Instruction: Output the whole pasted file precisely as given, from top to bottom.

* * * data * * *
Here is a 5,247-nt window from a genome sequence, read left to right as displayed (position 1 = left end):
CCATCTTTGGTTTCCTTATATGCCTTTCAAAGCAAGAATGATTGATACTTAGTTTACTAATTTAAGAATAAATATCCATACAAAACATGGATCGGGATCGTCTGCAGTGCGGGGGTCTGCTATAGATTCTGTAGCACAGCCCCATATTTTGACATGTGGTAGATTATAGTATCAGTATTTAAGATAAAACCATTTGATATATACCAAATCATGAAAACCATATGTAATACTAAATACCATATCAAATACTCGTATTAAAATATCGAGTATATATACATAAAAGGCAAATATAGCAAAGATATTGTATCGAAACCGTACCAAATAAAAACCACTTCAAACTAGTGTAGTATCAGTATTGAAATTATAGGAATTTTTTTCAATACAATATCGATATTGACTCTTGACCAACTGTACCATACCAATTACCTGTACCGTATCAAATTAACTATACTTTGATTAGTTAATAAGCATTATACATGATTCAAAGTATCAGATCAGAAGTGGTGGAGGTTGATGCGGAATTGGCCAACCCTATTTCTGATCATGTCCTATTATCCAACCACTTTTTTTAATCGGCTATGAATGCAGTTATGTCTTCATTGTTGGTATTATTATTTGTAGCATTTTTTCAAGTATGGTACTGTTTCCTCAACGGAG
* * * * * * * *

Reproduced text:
Here is a 5,247-nt window from a genome sequence, read left to right as displayed (position 1 = left end):
CCATCTTTGGTTTCCTTATATGCCTTTCAAAGCAAGAATGATTGATACTTAGTTTACTAATTTAAGAATAAATATCCATACAAAACATGGATCGGGATCGTCTGCAGTGCGGGGGTCTGCTATAGATTCTGTAGCACAGCCCCATATTTTGACATGTGGTAGATTATAGTATCAGTATTTAAGATAAAACCATTTGATATATACCAAATCATGAAAACCATATGTAATACTAAATACCATATCAAATACTCGTATTAAAATATCGAGTATATATACATAAAAGGCAAATATAGCAAAGATATTGTATCGAAACCGTACCAAATAAAAACCACTTCAAACTAGTGTAGTATCAGTATTGAAATTATAGGAATTTTTTTCAATACAATATCGATATTGACTCTTGACCAACTGTACCATACCAATTACCTGTACCGTATCAAATTAACTATACTTTGATTAGTTAATAAGCATTATACATGATTCAAAGTATCAGATCAGAAGTGGTGGAGGTTGATGCGGAATTGGCCAACCCTATTTCTGATCATGTCCTATTATCCAACCACTTTTTTTAATCGGCTATGAATGCAGTTATGTCTTCATTGTTGGTATTATTATTTGTAGCATTTTTTCAAGTATGGTACTGTTTCCTCAACGGAG